What are Opioid medications?
Opioid medications are those medications that act on opioid receptors to produce morphine-like effects. Medically they are primarily used for pain relief, including anesthesia.
Opioid medications are a class of drugs naturally found in the opium poppy plant. Some prescription opioids are made from the plant directly, and others are made by scientists in labs using the same chemical structure.
Opioids are often used as medicines because they contain chemicals that relax the body and can relieve pain
Other medical uses of Opioid drugs include suppression of diarrhea, replacement therapy for opioid use disorder, reversing opioid overdose, suppressing cough, as well as for executions in the United States.
Extremely potent opioids such as fentanyl and carfentanil are approved only for veterinary use.
Opioid drugs are addictive and may result in a fatal overdose, most are controlled substances. In 2013, about 28 and 38 million people used opioids illicitly.
In 2011, an estimated 4 million people in the United States used opioids recreationally or were dependent on them.
As of 2015, increased rates of recreational use and addiction are attributed to over-prescription of opioid medications and inexpensive illicit powder heroin.
What are the most common prescription opioids medications?
The most commonly prescribed opioid medications used for the treatment of pain in the U.S.A include;
- hydrocodone (Vicodin)
- oxycodone (OxyContin or Percocet)
- oxymorphone (Opana)
- morphine (Kadian or Avinza)
NB: Stimulant drugs like pure Cocaine, MDMA Pills, Ketamine Powder, Crystal Meth, and Xanax alprazolam
How do Opioids medications work?
Opioids drugs act by binding to opioid receptors, which are found principally in the central and peripheral nervous system and the gastrointestinal tract. These opioid receptors mediate both the psychoactive and the somatic effects of opioids.
Opioid drugs include partial agonists, like the anti-diarrhea drug loperamide and antagonists like naloxegol for opioid-induced constipation, which do not cross the blood-brain barrier.
When opioids attach to these receptors, they block pain signals sent from the brain to the body and release large amounts of dopamine throughout the body.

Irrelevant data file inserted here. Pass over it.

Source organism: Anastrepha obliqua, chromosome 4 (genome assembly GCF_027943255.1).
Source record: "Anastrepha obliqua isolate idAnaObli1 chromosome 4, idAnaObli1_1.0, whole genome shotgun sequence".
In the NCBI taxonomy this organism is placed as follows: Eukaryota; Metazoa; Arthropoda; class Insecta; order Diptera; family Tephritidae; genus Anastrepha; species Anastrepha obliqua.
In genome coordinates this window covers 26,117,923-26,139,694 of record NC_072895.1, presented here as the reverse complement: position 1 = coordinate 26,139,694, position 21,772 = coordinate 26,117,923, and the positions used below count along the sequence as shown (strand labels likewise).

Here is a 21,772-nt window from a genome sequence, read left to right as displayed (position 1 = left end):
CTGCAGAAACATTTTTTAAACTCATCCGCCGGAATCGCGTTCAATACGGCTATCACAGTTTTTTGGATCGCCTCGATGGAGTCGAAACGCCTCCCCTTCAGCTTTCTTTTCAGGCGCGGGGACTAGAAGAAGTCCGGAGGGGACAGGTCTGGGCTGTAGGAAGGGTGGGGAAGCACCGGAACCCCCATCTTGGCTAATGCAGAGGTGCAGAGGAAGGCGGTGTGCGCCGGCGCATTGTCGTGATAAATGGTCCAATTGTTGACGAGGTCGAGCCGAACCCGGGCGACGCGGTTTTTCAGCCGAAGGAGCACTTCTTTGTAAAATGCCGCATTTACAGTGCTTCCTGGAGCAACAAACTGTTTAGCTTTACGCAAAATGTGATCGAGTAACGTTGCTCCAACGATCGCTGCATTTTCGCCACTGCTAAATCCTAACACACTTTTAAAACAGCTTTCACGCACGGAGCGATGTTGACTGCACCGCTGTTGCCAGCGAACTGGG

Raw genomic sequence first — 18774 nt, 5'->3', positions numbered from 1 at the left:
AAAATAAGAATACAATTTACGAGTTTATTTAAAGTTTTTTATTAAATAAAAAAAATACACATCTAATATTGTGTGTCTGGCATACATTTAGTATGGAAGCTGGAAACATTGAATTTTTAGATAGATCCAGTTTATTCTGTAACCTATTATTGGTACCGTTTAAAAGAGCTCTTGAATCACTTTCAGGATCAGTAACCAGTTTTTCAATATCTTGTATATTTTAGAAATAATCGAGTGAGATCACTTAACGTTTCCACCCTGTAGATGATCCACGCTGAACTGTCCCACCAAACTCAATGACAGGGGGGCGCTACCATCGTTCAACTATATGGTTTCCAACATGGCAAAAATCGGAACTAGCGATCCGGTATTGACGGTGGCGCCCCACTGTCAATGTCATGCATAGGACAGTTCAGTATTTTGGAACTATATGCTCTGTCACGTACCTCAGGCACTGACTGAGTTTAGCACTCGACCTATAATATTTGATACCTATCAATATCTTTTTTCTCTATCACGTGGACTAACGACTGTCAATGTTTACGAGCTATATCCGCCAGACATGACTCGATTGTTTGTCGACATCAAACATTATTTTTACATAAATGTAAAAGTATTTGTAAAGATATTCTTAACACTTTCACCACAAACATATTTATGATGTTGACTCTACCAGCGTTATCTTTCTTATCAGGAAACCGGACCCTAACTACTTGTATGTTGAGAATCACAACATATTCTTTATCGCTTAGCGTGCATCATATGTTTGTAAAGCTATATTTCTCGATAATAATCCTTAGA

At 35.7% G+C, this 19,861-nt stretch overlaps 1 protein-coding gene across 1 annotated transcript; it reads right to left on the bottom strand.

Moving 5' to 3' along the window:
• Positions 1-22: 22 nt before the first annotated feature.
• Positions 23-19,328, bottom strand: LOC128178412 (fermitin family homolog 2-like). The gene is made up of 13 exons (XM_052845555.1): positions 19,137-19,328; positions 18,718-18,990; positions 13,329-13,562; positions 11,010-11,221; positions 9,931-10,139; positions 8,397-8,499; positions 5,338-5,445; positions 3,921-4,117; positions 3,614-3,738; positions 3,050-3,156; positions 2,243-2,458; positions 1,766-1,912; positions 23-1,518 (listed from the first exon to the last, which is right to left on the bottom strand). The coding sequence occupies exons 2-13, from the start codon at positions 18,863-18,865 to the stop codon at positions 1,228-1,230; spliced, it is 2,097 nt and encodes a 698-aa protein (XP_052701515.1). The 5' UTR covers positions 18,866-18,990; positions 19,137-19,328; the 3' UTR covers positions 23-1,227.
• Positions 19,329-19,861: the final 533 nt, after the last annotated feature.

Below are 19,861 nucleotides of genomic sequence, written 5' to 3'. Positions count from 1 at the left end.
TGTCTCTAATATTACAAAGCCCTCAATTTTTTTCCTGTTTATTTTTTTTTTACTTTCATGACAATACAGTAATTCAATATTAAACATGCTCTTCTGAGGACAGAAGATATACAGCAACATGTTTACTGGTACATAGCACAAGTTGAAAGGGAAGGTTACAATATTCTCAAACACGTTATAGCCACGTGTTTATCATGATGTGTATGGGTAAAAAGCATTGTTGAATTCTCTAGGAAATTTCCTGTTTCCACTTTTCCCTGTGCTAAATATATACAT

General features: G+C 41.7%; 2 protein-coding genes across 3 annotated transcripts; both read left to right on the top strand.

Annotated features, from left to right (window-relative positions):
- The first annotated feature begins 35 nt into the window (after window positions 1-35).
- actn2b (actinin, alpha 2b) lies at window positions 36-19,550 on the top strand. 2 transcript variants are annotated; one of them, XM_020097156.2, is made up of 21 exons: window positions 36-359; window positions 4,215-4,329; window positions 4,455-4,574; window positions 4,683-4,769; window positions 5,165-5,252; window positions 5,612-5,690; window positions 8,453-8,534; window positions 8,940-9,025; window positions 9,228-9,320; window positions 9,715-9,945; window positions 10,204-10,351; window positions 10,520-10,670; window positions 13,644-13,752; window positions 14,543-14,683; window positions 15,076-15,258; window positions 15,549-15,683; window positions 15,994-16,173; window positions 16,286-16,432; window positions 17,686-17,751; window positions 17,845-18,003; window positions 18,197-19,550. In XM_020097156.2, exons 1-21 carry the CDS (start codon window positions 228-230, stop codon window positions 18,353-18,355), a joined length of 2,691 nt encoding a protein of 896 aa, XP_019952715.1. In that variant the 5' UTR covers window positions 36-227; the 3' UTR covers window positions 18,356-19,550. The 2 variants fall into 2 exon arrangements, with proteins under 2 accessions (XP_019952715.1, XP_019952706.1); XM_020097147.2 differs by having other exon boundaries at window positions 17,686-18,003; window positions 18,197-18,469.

This release can strongly reinforce the act of taking the drug, making the user want to repeat the experience.
Can someone overdose on prescription opioid medications?
Yes, a person can overdose on prescription opioids. An opioid overdose occurs when a person uses too much of the drug to the extent where it produces life-threatening symptoms or death.
An opioid overdose can cause respiratory depression. This can decrease the amount of oxygen that reaches the brain, which can result in coma, permanent brain damage, or death
How can I treat an opioid overdose?
An opioid overdose is a very dangerous situation, If you suspect someone has overdosed, the first thing to do is to call 911 so he or she can receive immediate medical attention.
Once medical personnel arrives, they will administer naloxone. Naloxone is a medicine used to treat an opioid overdose when given right away.
Naloxone works by rapidly binding to opioid receptors and blocking the effects of opioid drugs. Naloxone is available as an injectable (needle) solution, a hand-held auto-injector, and a nasal spray.
Some places in the United States of America have passed laws that allow pharmacists to dispense naloxone without a personal prescription. This allows friends, family, and others in the community to use the auto-injector and nasal spray versions of naloxone to save someone who might be suffering from an opioid overdose.
Tolerance vs. Dependence vs. Addiction
Long-term use of opioids medications can cause some people to develop a tolerance, which means that they need higher and/or more frequent doses of the drug to get the desired effects.
an opioid dependence occurs with repeated use, causing the neurons to adapt so they only function normally in the presence of the drug. The absence of the drug causes several physiological reactions, ranging from mild in the case of caffeine, to potentially life-threatening, such as with black tar heroin.
Opioid addiction is a chronic disease characterized by compulsive, or uncontrollable, drug seeking and use despite harmful consequences and long-lasting and harmful changes in the brain.
What are the side effects of opioid medications on the brain and body?
Opioid use in the short run can relieve pain and make people feel relaxed and happy. However, opioids can also have very severe and dangerous effects on health, some of which including:
- anxiety disorders
- respiratory depression
- slowed breathing, etc.
Opioid misuse can cause respiratory depression, which can further lead to hypoxia, (shortage of oxygen supply in the brain). Hypoxia can have short- and long-term psychological and neurological effects, including coma, permanent brain damage, or death, etc.
Other health effects of opioid medications
Older adults are at higher risk of accidental misuse or abuse because they typically have multiple prescriptions and chronic diseases, increasing the risk of drug-drug and drug-disease interactions, as well as a slowed metabolism that affects the breakdown of drugs.